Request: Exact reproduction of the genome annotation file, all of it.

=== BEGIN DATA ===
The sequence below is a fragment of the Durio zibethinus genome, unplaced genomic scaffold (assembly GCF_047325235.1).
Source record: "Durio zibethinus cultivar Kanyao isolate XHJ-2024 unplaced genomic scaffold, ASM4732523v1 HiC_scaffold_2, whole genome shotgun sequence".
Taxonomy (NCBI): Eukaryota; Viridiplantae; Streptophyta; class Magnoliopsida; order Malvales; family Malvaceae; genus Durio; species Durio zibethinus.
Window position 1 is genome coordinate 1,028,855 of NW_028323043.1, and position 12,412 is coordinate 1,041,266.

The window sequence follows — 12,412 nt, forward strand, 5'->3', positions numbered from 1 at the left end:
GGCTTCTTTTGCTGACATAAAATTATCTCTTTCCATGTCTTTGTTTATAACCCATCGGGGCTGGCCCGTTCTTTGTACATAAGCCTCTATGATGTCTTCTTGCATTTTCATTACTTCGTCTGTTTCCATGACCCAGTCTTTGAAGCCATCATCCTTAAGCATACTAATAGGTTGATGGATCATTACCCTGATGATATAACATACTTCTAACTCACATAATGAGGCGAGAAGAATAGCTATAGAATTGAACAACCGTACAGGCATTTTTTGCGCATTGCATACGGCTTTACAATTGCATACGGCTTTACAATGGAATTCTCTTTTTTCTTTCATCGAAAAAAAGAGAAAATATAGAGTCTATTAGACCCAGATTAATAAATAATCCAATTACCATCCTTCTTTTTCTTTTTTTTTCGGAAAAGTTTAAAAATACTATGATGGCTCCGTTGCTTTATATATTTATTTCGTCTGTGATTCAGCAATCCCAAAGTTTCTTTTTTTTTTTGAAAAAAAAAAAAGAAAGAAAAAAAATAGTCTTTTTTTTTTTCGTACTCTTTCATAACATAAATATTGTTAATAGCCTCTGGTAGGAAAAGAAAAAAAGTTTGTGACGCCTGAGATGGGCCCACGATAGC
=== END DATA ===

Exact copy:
The sequence below is a fragment of the Durio zibethinus genome, unplaced genomic scaffold (assembly GCF_047325235.1).
Source record: "Durio zibethinus cultivar Kanyao isolate XHJ-2024 unplaced genomic scaffold, ASM4732523v1 HiC_scaffold_2, whole genome shotgun sequence".
Taxonomy (NCBI): Eukaryota; Viridiplantae; Streptophyta; class Magnoliopsida; order Malvales; family Malvaceae; genus Durio; species Durio zibethinus.
Window position 1 is genome coordinate 1,028,855 of NW_028323043.1, and position 12,412 is coordinate 1,041,266.

The window sequence follows — 12,412 nt, forward strand, 5'->3', positions numbered from 1 at the left end:
GGCTTCTTTTGCTGACATAAAATTATCTCTTTCCATGTCTTTGTTTATAACCCATCGGGGCTGGCCCGTTCTTTGTACATAAGCCTCTATGATGTCTTCTTGCATTTTCATTACTTCGTCTGTTTCCATGACCCAGTCTTTGAAGCCATCATCCTTAAGCATACTAATAGGTTGATGGATCATTACCCTGATGATATAACATACTTCTAACTCACATAATGAGGCGAGAAGAATAGCTATAGAATTGAACAACCGTACAGGCATTTTTTGCGCATTGCATACGGCTTTACAATTGCATACGGCTTTACAATGGAATTCTCTTTTTTCTTTCATCGAAAAAAAGAGAAAATATAGAGTCTATTAGACCCAGATTAATAAATAATCCAATTACCATCCTTCTTTTTCTTTTTTTTTCGGAAAAGTTTAAAAATACTATGATGGCTCCGTTGCTTTATATATTTATTTCGTCTGTGATTCAGCAATCCCAAAGTTTCTTTTTTTTTTTGAAAAAAAAAAAAGAAAGAAAAAAAATAGTCTTTTTTTTTTTCGTACTCTTTCATAACATAAATATTGTTAATAGCCTCTGGTAGGAAAAGAAAAAAAGTTTGTGACGCCTGAGATGGGCCCACGATAGC